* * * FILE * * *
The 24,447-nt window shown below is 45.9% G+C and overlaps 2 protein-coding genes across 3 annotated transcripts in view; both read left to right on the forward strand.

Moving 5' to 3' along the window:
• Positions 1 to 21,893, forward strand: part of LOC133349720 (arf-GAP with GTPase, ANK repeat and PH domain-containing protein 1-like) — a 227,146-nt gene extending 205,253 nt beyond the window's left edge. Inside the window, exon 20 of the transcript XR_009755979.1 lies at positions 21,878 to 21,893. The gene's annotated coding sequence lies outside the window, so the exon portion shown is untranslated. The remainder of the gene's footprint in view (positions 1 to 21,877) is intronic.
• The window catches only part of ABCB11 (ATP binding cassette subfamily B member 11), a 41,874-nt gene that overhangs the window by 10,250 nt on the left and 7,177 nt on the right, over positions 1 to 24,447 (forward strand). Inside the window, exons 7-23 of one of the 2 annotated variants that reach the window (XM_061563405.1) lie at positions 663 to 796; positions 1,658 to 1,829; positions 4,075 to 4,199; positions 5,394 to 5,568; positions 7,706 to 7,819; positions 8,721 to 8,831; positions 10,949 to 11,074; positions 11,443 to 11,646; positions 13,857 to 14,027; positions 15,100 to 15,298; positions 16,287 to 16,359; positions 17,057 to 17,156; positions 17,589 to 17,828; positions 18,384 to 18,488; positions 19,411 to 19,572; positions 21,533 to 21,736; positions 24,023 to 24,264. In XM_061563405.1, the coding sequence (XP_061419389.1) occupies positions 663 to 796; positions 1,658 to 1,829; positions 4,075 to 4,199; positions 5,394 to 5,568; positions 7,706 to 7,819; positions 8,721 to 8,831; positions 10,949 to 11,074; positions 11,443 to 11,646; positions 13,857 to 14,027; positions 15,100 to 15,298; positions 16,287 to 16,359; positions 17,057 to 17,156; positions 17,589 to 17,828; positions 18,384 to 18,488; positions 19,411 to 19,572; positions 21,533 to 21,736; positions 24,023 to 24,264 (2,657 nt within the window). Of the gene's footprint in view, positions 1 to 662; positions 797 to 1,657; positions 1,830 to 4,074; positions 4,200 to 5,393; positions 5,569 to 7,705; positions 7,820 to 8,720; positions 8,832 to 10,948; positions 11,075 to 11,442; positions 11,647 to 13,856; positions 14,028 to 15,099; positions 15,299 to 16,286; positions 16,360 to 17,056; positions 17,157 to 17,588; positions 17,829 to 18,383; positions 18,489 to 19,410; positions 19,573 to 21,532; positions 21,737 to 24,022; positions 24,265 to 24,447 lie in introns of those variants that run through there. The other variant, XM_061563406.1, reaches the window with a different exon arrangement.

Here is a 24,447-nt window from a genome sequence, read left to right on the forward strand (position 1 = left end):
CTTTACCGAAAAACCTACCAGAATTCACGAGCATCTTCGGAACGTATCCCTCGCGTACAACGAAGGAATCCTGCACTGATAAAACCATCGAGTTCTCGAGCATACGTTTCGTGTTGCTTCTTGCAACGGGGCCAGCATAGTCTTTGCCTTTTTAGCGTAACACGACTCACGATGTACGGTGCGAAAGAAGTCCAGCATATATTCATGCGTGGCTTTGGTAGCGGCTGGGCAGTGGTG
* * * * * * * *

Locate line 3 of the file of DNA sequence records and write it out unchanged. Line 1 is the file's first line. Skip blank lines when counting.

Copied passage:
• Positions 1 to 21,893, forward strand: part of LOC133349720 (arf-GAP with GTPase, ANK repeat and PH domain-containing protein 1-like) — a 227,146-nt gene extending 205,253 nt beyond the window's left edge. Inside the window, exon 20 of the transcript XR_009755979.1 lies at positions 21,878 to 21,893. The gene's annotated coding sequence lies outside the window, so the exon portion shown is untranslated. The remainder of the gene's footprint in view (positions 1 to 21,877) is intronic.